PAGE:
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you tell them stuff, the owners know about their animals.

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I wouldn't know the animals, but I can tell them stuff

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that that animal shared with them when they were living.

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-You look a bit sceptical, Chris.

-I'm looking very sceptical indeed.

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-I'm sorry, Jackie.

-No, no bother at all.

-Even more so.

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Would you be as sceptical with any other belief system?

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Whether they spoke about virgin births, or resurrections...

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-Personally, yes.

-..on night flights to wherever?

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Are you equally sceptical?

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-Are you equivalently sceptical of all?

-Yeah.

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-So no religion would exist then?

-Are you an equal-opportunities sceptic?

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Exactly, yeah. I'm an atheist, so, you know.

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The thing is, we get a lot of these kind of claims.

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As far as I am aware, and please do send me the details

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if I'm wrong, Jackie, NASA have not got a machine that measures auras.

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-They have.

-There are lots of claims related to these kind of things,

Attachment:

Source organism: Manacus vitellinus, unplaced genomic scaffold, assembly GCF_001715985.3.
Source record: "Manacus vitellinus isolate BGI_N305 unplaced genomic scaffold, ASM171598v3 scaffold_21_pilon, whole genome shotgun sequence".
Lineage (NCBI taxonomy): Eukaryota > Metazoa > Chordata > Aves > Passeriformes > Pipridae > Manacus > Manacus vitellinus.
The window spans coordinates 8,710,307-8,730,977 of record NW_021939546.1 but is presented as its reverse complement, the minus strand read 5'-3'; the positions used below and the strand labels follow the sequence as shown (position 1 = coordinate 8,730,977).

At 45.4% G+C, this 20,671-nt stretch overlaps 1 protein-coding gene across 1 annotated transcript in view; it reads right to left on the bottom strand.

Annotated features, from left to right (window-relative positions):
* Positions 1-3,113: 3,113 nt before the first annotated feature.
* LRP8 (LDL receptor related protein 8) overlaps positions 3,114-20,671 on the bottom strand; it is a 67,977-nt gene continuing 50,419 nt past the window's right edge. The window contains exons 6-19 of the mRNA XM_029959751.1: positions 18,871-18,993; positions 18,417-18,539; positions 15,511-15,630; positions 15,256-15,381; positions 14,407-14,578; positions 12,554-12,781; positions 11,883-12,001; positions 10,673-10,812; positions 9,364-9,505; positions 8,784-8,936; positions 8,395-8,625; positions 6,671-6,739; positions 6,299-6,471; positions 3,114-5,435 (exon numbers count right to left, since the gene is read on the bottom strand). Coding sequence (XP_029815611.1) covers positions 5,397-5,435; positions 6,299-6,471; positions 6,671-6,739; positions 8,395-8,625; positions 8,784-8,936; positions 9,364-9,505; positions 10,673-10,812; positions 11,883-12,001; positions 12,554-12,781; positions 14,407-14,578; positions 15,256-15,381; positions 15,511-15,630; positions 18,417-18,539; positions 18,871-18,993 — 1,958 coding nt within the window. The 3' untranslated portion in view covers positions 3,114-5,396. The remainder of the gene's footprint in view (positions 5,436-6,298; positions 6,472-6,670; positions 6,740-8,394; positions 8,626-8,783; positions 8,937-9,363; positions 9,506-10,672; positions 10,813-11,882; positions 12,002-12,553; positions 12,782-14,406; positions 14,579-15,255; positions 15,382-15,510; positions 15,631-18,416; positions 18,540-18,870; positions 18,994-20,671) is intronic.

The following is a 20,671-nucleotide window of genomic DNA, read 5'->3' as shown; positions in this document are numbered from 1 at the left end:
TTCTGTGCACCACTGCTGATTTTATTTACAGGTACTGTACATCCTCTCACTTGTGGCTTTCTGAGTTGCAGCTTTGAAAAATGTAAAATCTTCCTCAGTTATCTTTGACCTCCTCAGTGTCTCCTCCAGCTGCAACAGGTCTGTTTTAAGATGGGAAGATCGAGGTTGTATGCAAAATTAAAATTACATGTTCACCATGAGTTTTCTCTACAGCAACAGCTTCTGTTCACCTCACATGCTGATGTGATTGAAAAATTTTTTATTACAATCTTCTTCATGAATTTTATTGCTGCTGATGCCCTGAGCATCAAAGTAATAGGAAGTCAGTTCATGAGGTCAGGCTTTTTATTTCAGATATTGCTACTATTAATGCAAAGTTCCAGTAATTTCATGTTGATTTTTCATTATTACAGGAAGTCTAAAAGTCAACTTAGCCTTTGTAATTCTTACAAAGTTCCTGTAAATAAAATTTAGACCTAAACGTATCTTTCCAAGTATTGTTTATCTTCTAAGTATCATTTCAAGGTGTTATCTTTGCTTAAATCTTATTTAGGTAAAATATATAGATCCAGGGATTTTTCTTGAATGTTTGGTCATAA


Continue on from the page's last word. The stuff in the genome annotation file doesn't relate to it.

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like Kirlian photography et cetera.

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It can all be explained in terms of conventional physics and chemistry.

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But these are claims that we can actually put to the test,

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-and indeed, I spend a lot of my time...

-Falsifiable.

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The idea that Jackie can actually read animals' minds,

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we could put that to the test.

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I've tested lots of psychics with lots of claims,

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under properly controlled conditions,

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-and they don't seem to be able to do what they think they can do.

-Jackie?

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It's interesting. You use the word supernatural, OK?

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It is supernatural. Super, as in very natural. But it's like exams.

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That's true.

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Somebody goes for an exam and they can be cracking at school, but you